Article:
Original 1917 Balfour Declaration to be displayed in Israel

Document marking critical achievement for the Zionist movement, which has never left British soil, to be briefly exhibited in refurbished Independence House two years from now

Adiv Sterman is a breaking news editor at The Times of Israel.

Photo of a draft of Lord Balfour's declaration document from 1917 (photo credit: Prime Minister's Office official photo)
Photo of a draft of Lord Balfour's declaration document from 1917 (photo credit: Prime Minister's Office official photo)

The original document setting out Lord Arthur James Balfour’s 1917 declaration, stating Britain’s support for the establishment of a national home for the Jewish people in Palestine, will be placed on display at the Independence House in Tel Aviv for a limited period in two years’ time. The document, which is nearly one hundred years old, currently resides at the British National Library and has never left British soil.

The Balfour Declaration represented the Zionist movement’s first major political achievement, as the British Cabinet ultimately confirmed and backed Zionist aspirations for a Jewish state.

The idea to present the document in Israel comes as part of an ongoing project to refurbish the museum at the Independence House, where David Ben-Gurion declared the establishment of the State of Israel. The redeveloped museum is to be inaugurated in two years, and agreement in principle has been reached to display the original Balfour Declaration at that time, the Prime Minister’s Office said in a statement on Sunday.

“Presenting the Balfour Declaration at the building where Israel’s independence and the forming of a Jewish state was declared will bring a historical cycle to a close,” outgoing Cabinet Secretary Zvi Hauser said.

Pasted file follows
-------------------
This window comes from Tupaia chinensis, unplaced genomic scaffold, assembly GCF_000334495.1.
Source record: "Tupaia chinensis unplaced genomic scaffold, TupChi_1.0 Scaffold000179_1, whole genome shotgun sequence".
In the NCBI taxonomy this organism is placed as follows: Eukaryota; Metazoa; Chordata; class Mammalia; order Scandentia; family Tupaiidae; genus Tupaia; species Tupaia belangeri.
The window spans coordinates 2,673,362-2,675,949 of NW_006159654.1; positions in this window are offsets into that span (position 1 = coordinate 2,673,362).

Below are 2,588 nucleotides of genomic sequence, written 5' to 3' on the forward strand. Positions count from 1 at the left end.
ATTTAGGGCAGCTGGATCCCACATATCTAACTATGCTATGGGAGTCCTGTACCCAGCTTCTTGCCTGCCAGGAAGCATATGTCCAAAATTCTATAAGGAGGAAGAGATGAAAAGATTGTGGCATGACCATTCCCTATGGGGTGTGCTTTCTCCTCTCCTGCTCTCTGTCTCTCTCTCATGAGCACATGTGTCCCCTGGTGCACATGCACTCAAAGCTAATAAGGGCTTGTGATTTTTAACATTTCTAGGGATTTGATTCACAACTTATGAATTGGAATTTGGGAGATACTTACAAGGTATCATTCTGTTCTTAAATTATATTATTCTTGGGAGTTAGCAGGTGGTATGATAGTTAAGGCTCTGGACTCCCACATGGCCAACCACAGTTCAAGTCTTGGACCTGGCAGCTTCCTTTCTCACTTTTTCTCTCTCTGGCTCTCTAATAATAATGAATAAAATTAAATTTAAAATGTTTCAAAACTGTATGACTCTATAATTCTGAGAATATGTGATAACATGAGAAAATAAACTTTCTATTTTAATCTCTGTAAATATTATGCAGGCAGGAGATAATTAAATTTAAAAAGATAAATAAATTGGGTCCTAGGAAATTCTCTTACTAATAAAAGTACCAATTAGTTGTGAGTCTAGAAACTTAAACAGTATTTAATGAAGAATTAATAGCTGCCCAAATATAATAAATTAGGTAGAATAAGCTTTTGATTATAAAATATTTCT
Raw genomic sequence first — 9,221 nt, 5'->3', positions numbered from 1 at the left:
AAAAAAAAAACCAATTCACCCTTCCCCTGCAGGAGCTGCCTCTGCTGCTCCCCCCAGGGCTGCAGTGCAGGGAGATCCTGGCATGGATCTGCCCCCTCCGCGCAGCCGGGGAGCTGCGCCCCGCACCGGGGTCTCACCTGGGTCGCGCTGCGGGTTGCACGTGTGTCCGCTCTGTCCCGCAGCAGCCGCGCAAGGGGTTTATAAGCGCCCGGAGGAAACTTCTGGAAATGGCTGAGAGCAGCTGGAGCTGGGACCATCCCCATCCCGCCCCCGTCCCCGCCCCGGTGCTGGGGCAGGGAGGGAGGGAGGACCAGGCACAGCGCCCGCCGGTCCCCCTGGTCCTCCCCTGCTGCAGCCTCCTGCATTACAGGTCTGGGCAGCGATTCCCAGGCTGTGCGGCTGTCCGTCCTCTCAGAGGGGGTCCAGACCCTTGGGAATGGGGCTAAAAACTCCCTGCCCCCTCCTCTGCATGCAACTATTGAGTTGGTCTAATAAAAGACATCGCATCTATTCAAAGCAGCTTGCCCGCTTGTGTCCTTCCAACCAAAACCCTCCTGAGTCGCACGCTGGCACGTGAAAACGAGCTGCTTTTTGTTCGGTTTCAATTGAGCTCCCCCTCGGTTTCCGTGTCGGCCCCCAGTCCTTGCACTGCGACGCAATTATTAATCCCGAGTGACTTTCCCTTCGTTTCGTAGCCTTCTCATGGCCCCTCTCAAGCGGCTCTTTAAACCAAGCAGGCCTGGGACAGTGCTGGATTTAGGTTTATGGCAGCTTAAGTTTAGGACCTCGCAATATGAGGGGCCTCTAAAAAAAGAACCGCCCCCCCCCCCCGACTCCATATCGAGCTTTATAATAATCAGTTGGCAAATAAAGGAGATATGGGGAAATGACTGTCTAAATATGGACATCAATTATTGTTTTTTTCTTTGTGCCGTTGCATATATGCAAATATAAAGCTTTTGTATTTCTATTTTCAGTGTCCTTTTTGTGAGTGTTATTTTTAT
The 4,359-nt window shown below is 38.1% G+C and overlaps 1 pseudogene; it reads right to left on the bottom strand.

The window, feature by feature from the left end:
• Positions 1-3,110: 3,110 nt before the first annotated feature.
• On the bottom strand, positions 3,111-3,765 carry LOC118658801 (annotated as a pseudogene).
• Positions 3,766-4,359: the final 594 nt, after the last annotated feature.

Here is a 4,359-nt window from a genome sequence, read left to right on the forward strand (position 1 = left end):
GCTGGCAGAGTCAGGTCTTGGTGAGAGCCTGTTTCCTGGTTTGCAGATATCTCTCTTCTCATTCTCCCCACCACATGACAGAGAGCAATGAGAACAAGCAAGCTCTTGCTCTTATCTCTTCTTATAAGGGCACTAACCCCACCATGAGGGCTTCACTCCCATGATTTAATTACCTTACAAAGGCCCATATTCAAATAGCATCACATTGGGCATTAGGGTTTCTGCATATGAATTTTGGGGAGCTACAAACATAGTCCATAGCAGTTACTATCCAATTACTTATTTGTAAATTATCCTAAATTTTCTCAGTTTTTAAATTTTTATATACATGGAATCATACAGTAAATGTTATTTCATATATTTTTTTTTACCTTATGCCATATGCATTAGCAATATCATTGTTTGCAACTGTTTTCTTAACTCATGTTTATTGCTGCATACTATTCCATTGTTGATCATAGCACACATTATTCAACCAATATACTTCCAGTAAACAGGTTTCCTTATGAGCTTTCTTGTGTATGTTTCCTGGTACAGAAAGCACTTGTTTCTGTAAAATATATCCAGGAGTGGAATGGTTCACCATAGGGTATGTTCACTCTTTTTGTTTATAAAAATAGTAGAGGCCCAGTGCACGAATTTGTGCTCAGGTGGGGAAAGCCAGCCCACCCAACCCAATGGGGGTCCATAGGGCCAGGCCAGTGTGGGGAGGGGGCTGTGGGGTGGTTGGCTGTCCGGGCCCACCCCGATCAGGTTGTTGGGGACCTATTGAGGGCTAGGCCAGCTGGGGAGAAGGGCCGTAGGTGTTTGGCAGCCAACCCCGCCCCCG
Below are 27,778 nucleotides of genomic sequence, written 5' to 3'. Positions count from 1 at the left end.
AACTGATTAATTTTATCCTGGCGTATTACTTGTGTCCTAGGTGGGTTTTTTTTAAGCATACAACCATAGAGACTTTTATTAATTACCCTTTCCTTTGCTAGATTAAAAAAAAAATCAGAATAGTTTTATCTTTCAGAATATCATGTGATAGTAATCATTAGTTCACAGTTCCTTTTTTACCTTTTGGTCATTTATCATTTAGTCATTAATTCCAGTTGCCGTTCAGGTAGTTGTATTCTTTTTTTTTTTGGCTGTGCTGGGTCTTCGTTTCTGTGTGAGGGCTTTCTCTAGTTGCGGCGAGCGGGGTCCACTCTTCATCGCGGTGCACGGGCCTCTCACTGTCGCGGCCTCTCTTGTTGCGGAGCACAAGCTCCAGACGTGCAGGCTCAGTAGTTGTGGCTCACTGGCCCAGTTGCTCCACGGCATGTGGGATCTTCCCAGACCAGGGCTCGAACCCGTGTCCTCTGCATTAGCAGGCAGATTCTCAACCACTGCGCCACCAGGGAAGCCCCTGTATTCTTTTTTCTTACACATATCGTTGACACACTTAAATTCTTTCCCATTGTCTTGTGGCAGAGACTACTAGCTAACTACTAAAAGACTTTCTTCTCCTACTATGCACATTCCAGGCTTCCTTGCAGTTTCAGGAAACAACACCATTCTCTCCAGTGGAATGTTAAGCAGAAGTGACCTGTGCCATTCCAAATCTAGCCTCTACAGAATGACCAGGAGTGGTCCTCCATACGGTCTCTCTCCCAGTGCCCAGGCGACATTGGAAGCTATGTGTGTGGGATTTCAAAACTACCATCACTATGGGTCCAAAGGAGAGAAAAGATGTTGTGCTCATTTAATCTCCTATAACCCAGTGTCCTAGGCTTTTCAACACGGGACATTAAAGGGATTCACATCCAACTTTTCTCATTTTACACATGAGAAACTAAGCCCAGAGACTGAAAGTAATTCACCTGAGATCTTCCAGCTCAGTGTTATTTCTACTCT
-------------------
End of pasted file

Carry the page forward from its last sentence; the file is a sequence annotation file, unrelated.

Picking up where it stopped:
Hauser, along with the Heritage program manager at the Prime Minister’s Office, Reuven Pinsky, recently visited London, where they were accompanied by Lord Jacob Rothschild, who helped them contact the British National Library. The two met with National Library managers and secured their agreement in principle to transfer the Balfour Declaration to Israel for a limited period of display.

Hauser and Pinsky were also granted access to the National Library’s archive, which contained much rare historical material, including original letters that were part of the vast international correspondence that preceded the declaration.

Some of that historical material will accompany the Balfour declaration in its Tel Aviv showing.

“We will do our best to give the citizens of Israel an opportunity to witness a piece of history that changed the reality for us all,” Hauser said. “The Balfour Declaration is one of the most beautiful and rare proofs that not only do acts have meaning; documents have meaning too.”

The refurbished museum will also feature the original copy of Israel’s Declaration of Independence, and Lord Balfour’s writing desk.

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